The animations we are concerned with are small enough in pixel dimensions that they can ultimately be run at 12 frames per seconds with satisfactory smoothness. The larger the image space, the faster an animation must run to avoid noticing jumps. At 12 fps, our loops will run anywhere from 12 to 24 frames. In such a short time span there is no room for playing around. There must be a strong concept--a geometric deformation, a color change, a dissolve, a striking reflection--something that can happen quickly yet impress.

Free modeling the part most likely to cause frustration.

Geometric modeling is done in two basic ways. The application will provide a certain number of geometric primitives (a sphere, a cube, a cone, etc.) which can then be resized and deformed. It's amazing what can be done with simple primitives if you experiment, especially by combining them. The application will also provide some kind of free modeling tool, and this is the most sophisticated part of the software and therefore the part most likely to cause frustration. Ray Dream Studio uses the extrusion concept of modeling where you start with a two dimensional closed curve or polygon, and then "pull it out" into 3-D space. For example, a circle extruded becomes a cylinder. This methodology is not as limiting as it first sounds because you can contour and redirect the extrusion as you pull it out.

The ability to separate the two-dimensional surface of an object from the object itself is so uncanny that the viewer feels a pleasurable sense of magic and continues to watch.

Modeling, however, is of less practical importance than shading. Our animations are far too small in pixel dimensions to support complex geometry. But even the simplest geometry is fascinating if it has been beautifully shaded. This example demonstrates imaginative shading of a simple primitive, an icosohedron grabbed right from the application without any modeling. The whole object is first wrapped with a custom designed bitmap, as you might wrap a Christmas present. Then a second, smaller and independent bitmap is placed on the next layer. For half of the cycle, the two bitmaps are locked together on the spinning object. For the other half, the little bitmap breaks free and moves independently on the surface. The effect is that of a leaf floating on a stream, resisting the current, then being pulled away. The ability to separate the two-dimensional surface of an object from the object itself is so uncanny that the viewer feels a pleasurable sense of magic and continues to watch. The reflection that flashes each cycle not only reinforces the magical feel, but also confirms the sense of a solid object in 3-D space. Note also the combination of white and yellow lights to create more color variety on the surface of the object and a sense of warmth.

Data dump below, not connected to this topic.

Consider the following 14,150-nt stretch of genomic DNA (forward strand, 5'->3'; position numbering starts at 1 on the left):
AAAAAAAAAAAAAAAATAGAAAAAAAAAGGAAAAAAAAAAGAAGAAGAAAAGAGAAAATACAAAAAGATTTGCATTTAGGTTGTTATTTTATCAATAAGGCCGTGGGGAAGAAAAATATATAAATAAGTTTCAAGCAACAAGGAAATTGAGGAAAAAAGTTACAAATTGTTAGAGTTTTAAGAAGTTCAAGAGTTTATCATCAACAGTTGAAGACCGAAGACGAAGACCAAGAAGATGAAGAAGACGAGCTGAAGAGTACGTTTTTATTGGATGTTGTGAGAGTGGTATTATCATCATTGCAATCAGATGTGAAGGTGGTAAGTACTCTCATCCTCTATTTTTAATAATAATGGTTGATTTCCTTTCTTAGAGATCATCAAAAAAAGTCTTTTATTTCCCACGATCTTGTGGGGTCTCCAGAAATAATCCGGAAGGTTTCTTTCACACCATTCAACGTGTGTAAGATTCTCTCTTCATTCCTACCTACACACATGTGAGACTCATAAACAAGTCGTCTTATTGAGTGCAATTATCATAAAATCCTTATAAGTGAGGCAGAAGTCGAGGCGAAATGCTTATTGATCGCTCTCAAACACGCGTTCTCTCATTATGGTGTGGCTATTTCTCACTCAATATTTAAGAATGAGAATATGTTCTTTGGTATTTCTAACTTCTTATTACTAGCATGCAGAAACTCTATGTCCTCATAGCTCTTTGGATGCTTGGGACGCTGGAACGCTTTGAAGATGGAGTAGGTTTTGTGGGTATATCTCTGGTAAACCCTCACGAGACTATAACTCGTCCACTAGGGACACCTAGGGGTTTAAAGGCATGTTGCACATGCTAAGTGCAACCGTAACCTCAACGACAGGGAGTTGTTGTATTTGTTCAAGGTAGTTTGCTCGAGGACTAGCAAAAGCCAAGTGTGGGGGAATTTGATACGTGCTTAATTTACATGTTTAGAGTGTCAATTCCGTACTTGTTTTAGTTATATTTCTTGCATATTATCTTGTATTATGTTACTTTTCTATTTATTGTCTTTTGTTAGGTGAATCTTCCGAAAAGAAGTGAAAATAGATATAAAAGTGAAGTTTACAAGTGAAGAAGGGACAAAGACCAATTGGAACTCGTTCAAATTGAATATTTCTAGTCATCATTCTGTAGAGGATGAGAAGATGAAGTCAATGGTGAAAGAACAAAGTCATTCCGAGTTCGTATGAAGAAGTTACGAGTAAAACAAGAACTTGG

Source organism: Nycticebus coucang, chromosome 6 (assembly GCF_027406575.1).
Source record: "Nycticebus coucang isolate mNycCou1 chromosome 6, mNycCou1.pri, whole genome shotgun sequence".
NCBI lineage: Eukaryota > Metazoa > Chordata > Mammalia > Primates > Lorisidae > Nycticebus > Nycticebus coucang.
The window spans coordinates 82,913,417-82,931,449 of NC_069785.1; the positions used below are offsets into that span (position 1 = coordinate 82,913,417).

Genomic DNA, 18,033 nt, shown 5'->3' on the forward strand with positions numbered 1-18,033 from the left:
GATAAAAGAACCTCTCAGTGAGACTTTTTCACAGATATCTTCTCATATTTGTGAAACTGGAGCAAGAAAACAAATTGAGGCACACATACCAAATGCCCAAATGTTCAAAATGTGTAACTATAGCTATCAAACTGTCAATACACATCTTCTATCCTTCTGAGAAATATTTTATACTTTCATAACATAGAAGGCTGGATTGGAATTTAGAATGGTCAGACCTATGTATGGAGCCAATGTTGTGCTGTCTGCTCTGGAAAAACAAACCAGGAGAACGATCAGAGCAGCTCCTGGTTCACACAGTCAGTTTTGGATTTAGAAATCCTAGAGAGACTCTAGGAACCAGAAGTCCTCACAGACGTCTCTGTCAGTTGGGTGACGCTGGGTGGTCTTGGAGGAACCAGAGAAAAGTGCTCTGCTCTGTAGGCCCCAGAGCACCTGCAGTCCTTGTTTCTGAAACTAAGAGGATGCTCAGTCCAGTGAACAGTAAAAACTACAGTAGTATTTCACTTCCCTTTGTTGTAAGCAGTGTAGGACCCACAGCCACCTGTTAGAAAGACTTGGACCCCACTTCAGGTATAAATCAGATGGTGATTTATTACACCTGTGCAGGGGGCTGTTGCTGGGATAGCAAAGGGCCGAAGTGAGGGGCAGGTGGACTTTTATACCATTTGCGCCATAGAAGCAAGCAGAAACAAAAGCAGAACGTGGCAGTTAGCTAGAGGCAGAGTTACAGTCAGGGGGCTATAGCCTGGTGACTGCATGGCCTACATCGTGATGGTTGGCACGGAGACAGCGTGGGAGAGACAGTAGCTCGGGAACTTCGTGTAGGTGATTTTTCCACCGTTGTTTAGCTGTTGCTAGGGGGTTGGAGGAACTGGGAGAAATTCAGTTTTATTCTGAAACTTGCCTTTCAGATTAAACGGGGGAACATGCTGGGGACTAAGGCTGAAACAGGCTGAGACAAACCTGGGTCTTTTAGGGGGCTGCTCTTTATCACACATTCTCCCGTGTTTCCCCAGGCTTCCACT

An Example

To get a feel of 3-D animation, let's look at the development of a simple concept, as best as one can remember what is frankly a fluid process. I had been playing with loose spirals. Rotating spirals are enormously effective animated designs, as witness the age-old striped barber pole. The spiral shape below was modeled by extruding (pulling out) a 2-D circle into a longish cylinder, then twisting the path along which the extrusion was made. Then I duplicated the spiral to make a pair, making one the mirror of the other. I came up with an interesting shader that reminded me of tiger stripes, or a campy "jungle" look.

I grouped the two spirals together to make a single object with a single center. They could then be rotated around a common center. The rotation was interesting, but there was not enough magic to it, so I created a new key event in the middle of the loop in which the spirals were significantly shrunk.

Now there was more magic because as the spirals danced around their common center, they gradually contracted and expanded with each loop, suggesting compressing springs and elasticity. At this point, my little daughter showed up and suggested that they looked like spider legs. I took it from there. The "legs" should be gripping something, as a spider seizes a fly. I started with the easiest thing, which was a sphere, then flattened it into a kind of lozenge and shaded it as I had the legs.

Now came the work--testing, experimenting with different timings and placements until there was a sense of mechanical connection. After many passes I created the impression that "arms" were physically gripping and turning the lozenge like a crank or a ratchet wrench.

This is called kinematics in animation.

This sense that objects in an animation are actually acting on each other is both very effective and very tricky to achieve convincingly. Each object is actually "doing its own thing," but the human eye will try to find mechanical cause and effect where possible. This kind of work is called kinematics in animation, and in traditional Disney character animation, is generally achieved through a kind of elastic quality. A character may, for example, compress like a sponge in response to a punch before bouncing off to create the sense of cause and effect.

Comments are welcome

Created: Jan. 14, 1997
Revised: May 11, 1997

URL: http://webreference.com/dev/3d/creating.html